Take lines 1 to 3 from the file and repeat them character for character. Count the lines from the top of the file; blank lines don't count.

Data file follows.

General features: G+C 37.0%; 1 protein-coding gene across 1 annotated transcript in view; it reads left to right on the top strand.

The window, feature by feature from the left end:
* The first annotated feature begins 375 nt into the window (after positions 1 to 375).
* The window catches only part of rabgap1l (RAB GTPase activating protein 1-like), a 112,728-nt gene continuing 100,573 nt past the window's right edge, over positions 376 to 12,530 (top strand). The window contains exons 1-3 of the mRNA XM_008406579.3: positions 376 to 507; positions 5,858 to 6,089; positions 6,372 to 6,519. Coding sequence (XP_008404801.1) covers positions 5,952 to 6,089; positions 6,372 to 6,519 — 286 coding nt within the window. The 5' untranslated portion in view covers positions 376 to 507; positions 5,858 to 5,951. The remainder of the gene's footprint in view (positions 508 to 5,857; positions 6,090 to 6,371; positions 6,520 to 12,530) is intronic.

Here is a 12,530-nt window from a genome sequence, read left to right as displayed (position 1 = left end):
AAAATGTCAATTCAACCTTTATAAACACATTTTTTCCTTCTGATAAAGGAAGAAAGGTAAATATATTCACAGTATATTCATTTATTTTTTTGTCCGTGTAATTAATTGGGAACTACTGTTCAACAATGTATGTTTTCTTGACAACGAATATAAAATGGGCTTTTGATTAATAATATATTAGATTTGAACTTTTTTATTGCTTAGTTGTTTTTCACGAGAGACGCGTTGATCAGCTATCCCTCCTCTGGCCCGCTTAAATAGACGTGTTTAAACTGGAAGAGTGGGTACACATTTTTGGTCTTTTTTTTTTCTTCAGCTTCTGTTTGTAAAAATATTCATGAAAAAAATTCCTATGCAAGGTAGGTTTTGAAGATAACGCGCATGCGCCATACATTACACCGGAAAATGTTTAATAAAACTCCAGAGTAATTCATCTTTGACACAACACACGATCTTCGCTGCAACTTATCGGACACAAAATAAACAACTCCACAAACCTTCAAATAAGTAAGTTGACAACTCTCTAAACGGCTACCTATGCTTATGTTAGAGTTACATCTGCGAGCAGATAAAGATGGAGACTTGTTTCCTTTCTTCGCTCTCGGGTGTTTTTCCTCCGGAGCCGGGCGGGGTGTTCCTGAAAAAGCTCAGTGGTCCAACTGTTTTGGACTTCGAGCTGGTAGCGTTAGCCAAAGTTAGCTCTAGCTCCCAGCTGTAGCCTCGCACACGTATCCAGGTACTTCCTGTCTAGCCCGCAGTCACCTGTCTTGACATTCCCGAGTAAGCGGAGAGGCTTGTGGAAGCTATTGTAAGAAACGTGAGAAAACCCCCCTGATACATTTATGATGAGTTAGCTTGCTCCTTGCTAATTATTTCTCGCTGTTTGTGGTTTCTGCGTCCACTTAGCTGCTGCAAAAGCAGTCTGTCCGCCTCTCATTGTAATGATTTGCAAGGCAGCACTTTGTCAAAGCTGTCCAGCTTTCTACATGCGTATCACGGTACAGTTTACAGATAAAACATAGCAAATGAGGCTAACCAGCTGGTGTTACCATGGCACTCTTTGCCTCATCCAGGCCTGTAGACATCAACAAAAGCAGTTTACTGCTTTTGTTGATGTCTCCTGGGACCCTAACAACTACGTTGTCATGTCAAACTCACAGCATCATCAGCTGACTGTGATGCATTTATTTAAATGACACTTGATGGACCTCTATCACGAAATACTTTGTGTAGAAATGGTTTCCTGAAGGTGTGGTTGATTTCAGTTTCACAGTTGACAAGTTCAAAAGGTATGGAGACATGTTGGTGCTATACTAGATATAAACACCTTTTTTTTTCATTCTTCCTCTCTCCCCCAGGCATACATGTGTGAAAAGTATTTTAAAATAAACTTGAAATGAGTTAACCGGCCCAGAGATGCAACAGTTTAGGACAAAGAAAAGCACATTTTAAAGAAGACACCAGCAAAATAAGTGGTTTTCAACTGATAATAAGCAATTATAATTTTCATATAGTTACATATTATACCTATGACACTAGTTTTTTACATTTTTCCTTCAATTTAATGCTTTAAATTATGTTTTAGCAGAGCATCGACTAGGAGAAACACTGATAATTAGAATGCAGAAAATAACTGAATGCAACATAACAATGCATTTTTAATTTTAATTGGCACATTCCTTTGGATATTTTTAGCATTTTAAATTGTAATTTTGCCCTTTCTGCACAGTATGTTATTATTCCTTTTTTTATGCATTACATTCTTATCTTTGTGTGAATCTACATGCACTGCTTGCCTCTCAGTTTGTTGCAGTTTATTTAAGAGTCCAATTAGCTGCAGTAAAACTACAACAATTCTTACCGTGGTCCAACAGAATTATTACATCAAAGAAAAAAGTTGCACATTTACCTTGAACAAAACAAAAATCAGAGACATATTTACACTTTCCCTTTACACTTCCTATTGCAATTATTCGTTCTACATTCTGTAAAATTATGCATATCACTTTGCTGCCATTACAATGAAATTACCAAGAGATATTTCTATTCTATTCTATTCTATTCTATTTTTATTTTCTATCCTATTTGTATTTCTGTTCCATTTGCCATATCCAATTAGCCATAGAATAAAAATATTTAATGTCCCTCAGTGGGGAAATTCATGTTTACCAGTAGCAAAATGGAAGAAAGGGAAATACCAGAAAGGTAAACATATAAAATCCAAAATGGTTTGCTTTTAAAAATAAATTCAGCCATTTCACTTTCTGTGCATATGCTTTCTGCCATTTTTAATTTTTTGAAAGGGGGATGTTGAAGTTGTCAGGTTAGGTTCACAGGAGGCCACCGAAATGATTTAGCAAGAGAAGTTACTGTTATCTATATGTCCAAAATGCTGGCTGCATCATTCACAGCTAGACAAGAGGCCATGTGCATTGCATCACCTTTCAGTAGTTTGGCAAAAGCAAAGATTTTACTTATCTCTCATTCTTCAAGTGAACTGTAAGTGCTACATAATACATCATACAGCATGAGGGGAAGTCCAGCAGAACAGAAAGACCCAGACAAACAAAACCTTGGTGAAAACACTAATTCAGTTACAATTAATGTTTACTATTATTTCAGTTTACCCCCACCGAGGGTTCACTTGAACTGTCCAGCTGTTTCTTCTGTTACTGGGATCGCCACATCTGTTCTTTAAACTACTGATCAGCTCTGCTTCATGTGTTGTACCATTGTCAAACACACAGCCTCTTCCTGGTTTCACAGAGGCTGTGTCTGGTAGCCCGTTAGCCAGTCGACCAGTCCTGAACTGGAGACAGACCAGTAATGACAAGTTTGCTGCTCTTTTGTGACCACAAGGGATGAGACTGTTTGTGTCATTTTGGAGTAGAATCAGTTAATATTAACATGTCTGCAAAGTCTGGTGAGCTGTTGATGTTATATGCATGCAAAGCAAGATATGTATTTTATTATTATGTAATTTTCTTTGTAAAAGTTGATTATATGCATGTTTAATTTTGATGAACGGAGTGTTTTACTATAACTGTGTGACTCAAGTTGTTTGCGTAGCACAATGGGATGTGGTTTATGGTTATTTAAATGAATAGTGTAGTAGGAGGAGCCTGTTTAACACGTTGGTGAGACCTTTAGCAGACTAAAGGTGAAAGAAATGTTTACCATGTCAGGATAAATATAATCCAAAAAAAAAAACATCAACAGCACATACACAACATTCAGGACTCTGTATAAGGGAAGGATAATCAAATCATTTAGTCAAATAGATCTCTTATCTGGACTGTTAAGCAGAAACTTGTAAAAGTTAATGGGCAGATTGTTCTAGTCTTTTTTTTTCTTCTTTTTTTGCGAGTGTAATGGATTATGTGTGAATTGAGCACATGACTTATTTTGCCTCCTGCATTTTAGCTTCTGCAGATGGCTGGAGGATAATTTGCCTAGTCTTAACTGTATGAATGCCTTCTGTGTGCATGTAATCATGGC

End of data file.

General features: G+C 37.0%; 1 protein-coding gene across 1 annotated transcript in view; it reads left to right on the top strand.

The window, feature by feature from the left end:
* The first annotated feature begins 375 nt into the window (after positions 1 to 375).